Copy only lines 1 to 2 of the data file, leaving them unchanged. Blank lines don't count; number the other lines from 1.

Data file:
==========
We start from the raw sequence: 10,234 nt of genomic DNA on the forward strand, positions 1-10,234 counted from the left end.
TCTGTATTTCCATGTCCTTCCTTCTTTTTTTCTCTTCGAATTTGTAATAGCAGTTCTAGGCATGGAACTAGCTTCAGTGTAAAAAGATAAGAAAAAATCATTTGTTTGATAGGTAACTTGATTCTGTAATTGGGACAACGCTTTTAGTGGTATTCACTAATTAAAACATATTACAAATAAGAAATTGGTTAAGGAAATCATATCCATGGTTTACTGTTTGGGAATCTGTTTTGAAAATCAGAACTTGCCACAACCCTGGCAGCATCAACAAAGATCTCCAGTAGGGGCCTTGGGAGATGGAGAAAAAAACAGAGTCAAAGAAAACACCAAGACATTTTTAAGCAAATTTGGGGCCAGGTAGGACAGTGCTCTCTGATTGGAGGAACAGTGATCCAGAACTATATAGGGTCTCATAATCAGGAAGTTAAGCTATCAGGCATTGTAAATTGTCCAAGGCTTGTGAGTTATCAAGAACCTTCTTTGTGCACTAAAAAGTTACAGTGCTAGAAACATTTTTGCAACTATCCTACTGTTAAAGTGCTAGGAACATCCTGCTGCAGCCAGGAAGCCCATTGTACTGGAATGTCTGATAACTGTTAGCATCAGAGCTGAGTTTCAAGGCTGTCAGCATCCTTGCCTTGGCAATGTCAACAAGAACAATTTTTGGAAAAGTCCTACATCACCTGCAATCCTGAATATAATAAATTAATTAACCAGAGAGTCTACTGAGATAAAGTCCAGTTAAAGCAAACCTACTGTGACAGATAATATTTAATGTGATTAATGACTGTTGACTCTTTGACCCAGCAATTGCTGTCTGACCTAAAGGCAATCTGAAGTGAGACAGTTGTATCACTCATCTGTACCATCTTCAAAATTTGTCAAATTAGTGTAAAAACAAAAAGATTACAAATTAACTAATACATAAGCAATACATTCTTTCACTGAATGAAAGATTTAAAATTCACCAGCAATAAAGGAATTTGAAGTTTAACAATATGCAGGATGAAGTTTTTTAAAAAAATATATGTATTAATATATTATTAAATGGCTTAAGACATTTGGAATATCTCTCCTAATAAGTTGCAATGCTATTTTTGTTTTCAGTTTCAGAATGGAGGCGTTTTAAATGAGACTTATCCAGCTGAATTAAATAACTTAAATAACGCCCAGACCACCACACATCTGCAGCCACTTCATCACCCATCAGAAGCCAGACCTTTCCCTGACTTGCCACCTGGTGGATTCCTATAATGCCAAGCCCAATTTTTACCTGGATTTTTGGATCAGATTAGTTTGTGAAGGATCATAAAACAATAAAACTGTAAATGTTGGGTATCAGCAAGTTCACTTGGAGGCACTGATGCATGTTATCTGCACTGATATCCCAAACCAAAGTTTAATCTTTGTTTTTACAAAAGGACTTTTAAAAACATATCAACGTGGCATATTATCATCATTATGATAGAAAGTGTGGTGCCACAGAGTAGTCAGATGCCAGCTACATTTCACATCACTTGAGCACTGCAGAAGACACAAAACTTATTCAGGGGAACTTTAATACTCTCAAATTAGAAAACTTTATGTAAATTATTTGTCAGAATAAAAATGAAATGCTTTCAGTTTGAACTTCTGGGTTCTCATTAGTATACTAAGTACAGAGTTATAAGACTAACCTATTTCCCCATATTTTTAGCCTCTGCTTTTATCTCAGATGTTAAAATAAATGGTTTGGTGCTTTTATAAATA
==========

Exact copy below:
We start from the raw sequence: 10,234 nt of genomic DNA on the forward strand, positions 1-10,234 counted from the left end.
TCTGTATTTCCATGTCCTTCCTTCTTTTTTTCTCTTCGAATTTGTAATAGCAGTTCTAGGCATGGAACTAGCTTCAGTGTAAAAAGATAAGAAAAAATCATTTGTTTGATAGGTAACTTGATTCTGTAATTGGGACAACGCTTTTAGTGGTATTCACTAATTAAAACATATTACAAATAAGAAATTGGTTAAGGAAATCATATCCATGGTTTACTGTTTGGGAATCTGTTTTGAAAATCAGAACTTGCCACAACCCTGGCAGCATCAACAAAGATCTCCAGTAGGGGCCTTGGGAGATGGAGAAAAAAACAGAGTCAAAGAAAACACCAAGACATTTTTAAGCAAATTTGGGGCCAGGTAGGACAGTGCTCTCTGATTGGAGGAACAGTGATCCAGAACTATATAGGGTCTCATAATCAGGAAGTTAAGCTATCAGGCATTGTAAATTGTCCAAGGCTTGTGAGTTATCAAGAACCTTCTTTGTGCACTAAAAAGTTACAGTGCTAGAAACATTTTTGCAACTATCCTACTGTTAAAGTGCTAGGAACATCCTGCTGCAGCCAGGAAGCCCATTGTACTGGAATGTCTGATAACTGTTAGCATCAGAGCTGAGTTTCAAGGCTGTCAGCATCCTTGCCTTGGCAATGTCAACAAGAACAATTTTTGGAAAAGTCCTACATCACCTGCAATCCTGAATATAATAAATTAATTAACCAGAGAGTCTACTGAGATAAAGTCCAGTTAAAGCAAACCTACTGTGACAGATAATATTTAATGTGATTAATGACTGTTGACTCTTTGACCCAGCAATTGCTGTCTGACCTAAAGGCAATCTGAAGTGAGACAGTTGTATCACTCATCTGTACCATCTTCAAAATTTGTCAAATTAGTGTAAAAACAAAAAGATTACAAATTAACTAATACATAAGCAATACATTCTTTCACTGAATGAAAGATTTAAAATTCACCAGCAATAAAGGAATTTGAAGTTTAACAATATGCAGGATGAAGTTTTTTAAAAAAATATATGTATTAATATATTATTAAATGGCTTAAGACATTTGGAATATCTCTCCTAATAAGTTGCAATGCTATTTTTGTTTTCAGTTTCAGAATGGAGGCGTTTTAAATGAGACTTATCCAGCTGAATTAAATAACTTAAATAACGCCCAGACCACCACACATCTGCAGCCACTTCATCACCCATCAGAAGCCAGACCTTTCCCTGACTTGCCACCTGGTGGATTCCTATAATGCCAAGCCCAATTTTTACCTGGATTTTTGGATCAGATTAGTTTGTGAAGGATCATAAAACAATAAAACTGTAAATGTTGGGTATCAGCAAGTTCACTTGGAGGCACTGATGCATGTTATCTGCACTGATATCCCAAACCAAAGTTTAATCTTTGTTTTTACAAAAGGACTTTTAAAAACATATCAACGTGGCATATTATCATCATTATGATAGAAAGTGTGGTGCCACAGAGTAGTCAGATGCCAGCTACATTTCACATCACTTGAGCACTGCAGAAGACACAAAACTTATTCAGGGGAACTTTAATACTCTCAAATTAGAAAACTTTATGTAAATTATTTGTCAGAATAAAAATGAAATGCTTTCAGTTTGAACTTCTGGGTTCTCATTAGTATACTAAGTACAGAGTTATAAGACTAACCTATTTCCCCATATTTTTAGCCTCTGCTTTTATCTCAGATGTTAAAATAAATGGTTTGGTGCTTTTATAAATA